“Gen Z want to work with charities that are transparent across social, and show the impact of their work while giving supporters flexibility in how they raise money” Beth Kanter
Fundraising and branding for the charitable sector has been dominated over the years by traditional methods such as street fundraising and direct mail. However, in an ever more competitive market for donations, small and medium sized charities need to find alternative means to remain competitive. Digital marketing offers a real means for these third sector organisations to gain a competitive edge – so here’s the low down!
Traditional fundraising by charities
Street fundraisers have never had a very good press. This aside, the problem for the majority of charities is the domination of this means by a few big ‘household names’. These big charities can afford the significant upfront agency costs and commissions that go with creating a highly visible brand, and that brand recognition makes it easier to prompt face-to-face donations in the street.
Direct Mail campaigns on the other hand have also had their bad press recently. Just last December the Charity Commission came down hard on a number of charities for failing to comply with data protection laws, and issued heavy fines. While representing best practice, the costs of adhering to data protection laws and the Charity Commission rules and guidance on direct marketing are time-consuming and costly.
There of course will always be a place for the devoted teams of bucket shakers outside your local supermarket come rain or shine, or the dedicated fundraiser running a 10k in a gorilla suit. However, the challenge for smaller Charities is to find other means for communicating their message and eliciting and processing donations. The answer is to be smarter and more savvy about using advances in technology, understanding changes in consumer behaviour and finding channels with which to put this information into good effect. The answer is Digital Marketing.
So, what does Digital Marketing offer?
Digital marketing for charities
- Effective Brand Building.
Websites are a great way of setting up your Digital stall, but can also form a backdrop for a whole host of other Digital tools, that once set up, can be maintained and controlled easily and inexpensively. Digital Marketing can be a cost-effective, controllable and reliable method of building and developing your brand.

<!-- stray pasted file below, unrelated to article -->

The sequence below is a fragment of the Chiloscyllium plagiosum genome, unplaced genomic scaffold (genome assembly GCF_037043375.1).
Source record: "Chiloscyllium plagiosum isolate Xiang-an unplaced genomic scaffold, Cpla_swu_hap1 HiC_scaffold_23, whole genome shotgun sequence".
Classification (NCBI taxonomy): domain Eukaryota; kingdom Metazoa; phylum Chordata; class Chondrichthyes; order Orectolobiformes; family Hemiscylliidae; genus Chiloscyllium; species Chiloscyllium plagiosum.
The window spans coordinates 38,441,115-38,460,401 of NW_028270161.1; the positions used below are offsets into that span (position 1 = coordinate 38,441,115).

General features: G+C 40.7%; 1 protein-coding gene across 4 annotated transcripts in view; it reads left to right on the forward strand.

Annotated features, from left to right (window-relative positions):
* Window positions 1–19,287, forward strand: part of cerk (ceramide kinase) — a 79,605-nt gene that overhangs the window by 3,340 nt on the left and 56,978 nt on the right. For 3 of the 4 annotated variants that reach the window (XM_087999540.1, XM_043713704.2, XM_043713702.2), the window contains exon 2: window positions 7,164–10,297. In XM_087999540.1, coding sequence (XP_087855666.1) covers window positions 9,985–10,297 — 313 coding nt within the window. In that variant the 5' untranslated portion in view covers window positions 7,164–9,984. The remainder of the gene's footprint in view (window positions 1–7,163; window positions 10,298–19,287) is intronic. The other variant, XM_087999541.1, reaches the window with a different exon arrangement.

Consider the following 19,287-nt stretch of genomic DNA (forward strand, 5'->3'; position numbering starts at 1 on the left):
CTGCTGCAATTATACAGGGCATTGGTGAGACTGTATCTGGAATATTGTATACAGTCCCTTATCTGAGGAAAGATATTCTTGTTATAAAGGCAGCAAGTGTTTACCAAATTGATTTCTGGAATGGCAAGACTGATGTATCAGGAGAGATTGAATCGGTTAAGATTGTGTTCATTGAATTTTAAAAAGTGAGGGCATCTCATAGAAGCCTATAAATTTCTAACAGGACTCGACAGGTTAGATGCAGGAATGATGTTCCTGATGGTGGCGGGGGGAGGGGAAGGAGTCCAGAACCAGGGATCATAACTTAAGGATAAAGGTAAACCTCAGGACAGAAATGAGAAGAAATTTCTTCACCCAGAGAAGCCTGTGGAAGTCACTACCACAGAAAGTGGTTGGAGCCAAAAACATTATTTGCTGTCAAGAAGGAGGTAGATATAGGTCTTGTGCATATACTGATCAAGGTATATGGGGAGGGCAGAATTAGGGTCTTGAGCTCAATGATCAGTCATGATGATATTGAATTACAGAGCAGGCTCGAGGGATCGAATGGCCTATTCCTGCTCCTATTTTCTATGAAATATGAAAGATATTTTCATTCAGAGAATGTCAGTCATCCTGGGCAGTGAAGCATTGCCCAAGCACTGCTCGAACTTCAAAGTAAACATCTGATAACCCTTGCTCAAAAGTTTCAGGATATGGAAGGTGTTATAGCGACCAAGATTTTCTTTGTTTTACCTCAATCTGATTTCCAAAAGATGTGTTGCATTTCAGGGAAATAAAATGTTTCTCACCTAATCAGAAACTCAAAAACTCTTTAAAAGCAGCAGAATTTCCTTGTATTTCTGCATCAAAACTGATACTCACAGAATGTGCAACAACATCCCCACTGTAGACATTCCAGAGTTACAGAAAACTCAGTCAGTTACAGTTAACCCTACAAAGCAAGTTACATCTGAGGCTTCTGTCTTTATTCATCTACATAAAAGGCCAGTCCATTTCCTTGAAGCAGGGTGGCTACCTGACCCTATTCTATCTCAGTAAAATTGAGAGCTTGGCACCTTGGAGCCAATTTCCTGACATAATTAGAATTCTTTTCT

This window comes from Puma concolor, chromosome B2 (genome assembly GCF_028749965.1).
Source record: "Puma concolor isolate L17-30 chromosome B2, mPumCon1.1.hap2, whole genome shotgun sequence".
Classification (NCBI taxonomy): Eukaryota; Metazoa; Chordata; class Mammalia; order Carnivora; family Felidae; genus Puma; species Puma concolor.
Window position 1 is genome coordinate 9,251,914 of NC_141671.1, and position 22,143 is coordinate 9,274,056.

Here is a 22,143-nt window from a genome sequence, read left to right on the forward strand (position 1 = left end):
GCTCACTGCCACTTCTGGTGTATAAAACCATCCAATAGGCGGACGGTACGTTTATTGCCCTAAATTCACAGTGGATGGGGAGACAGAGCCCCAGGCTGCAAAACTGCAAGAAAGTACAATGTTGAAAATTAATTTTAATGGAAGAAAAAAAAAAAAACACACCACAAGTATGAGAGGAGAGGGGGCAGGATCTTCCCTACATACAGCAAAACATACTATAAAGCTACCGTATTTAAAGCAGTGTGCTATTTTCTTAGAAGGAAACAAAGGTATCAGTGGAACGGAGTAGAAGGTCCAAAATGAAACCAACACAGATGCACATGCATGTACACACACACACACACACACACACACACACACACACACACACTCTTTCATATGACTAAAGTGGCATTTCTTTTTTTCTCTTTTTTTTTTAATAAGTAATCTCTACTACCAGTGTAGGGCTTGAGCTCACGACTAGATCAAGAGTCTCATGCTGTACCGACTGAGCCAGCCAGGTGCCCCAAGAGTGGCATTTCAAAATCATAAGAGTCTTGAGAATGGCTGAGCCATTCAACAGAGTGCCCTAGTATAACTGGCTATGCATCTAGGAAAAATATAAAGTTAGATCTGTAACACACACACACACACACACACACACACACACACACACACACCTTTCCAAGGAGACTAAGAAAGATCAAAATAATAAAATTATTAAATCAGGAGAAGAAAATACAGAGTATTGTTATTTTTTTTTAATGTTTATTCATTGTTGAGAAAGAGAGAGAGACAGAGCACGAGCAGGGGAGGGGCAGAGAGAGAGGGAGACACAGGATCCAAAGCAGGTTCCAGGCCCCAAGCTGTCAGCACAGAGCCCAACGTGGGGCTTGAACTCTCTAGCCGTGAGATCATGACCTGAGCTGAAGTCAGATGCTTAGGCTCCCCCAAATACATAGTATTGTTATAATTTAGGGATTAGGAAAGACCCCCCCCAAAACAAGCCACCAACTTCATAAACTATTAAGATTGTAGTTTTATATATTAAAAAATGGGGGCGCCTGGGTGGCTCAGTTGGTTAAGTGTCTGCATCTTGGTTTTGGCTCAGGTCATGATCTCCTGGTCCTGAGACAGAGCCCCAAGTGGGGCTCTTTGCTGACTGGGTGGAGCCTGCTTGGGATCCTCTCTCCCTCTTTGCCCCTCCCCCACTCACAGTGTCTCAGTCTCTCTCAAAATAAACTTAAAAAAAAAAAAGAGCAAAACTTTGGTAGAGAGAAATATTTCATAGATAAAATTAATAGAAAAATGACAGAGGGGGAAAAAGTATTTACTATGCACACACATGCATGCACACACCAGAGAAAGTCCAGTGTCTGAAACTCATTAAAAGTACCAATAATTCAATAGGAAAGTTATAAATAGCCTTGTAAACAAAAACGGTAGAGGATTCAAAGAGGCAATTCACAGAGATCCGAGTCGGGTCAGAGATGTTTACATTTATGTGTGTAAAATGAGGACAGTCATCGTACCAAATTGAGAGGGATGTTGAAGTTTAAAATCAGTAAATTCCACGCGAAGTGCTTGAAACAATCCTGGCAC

- Effective Fundraising Tool.
Affordable, proven and safe technology that allows you to link brand and specific campaign messages to a ‘call-to-action’ link. Donors can safely make payments without you even noticing!
- Effective data-capture.
It is difficult to know with bucket collections who is giving and why – not so with digital. On-line forms can not only ensure compliance with data protection and charities commission rules, but also offer you a database of donors who will offer you information that you can shape, harvest and respond to.
- Effective 2-way communication.
Digital channels, and specifically social media, offers direct, 2-way communication with your supporters. Twitter, Facebook and Instagram are all obvious channels through which younger generation communicate (and some of the older!). Not only can you send instant communications, but they can respond with feedback and support.
A recent report published by the Institute of Fundraising, by Beth Kanter the social media ‘guru’ speaks of Generation Z (those born between 1995-2009): “If you want to reach out to them you have to speak their language. Gen Z want to work with charities that are transparent across social, and show the impact of their work while giving supporters flexibility in how they raise money.”
Get started on your digital marketing
So, wondering how? Here are 4 tips on how to get started on your digital journey:
- Create a strategy.
Before launching into the world of Digital, make sure you have think strategically so that whatever you do fits in and works seamlessly with all other arms of your business model. Too many charities have various feeds, sites and fundraising methods that are all working independently of one another. A strategy will help you formulate thoughts so that each tool is used purposefully and effectively and fits with your overall objective.
- Identify your main objective.
What do you really want to achieve? Where do you think your business model is lacking and holding you back from success? Is it brand building? Campaign awareness? Too many ideas can be unhelpful and can confuse your new strategy before it’s begun. Understanding your main objective before you start will help you form a meaningful strategy that can be communicated to all staff and be delivered effectively.
- Write it down!
Formulating a written strategy will give you a template from which to work from – and give reference point when the heated conversations of the strategy meeting are long forgotten. The ‘We haven’t got time’ excuse will set up your strategy to fail sooner rather than later. A written strategy with main objective highlighted can be shortened down to a few punchy catchphrases and mantras – easily understood and repeated by all your team.
- Control your Digital Marketing output.
It is very easy to allow your Digital Marketing strategy quickly spiral into a cluster of meaningless chatter and spam across social media feeds. Yes, your followers want to hear from you – but only if you’ve got something to say! Ignoring this will prove to be counterproductive and will turn off the very audience that you have spent time attempting to engage.…
So, this all sounds great, but not always so easy to put into practice! If you want to dip your toe into Digital but are not sure where to begin, WebAdept have been producing Digital Marketing Strategies for 20 yrs and have recently worked with Charities such as Paul Sartori and Football Beyond Borders. We would love to hear from you and put you on the path to digital success….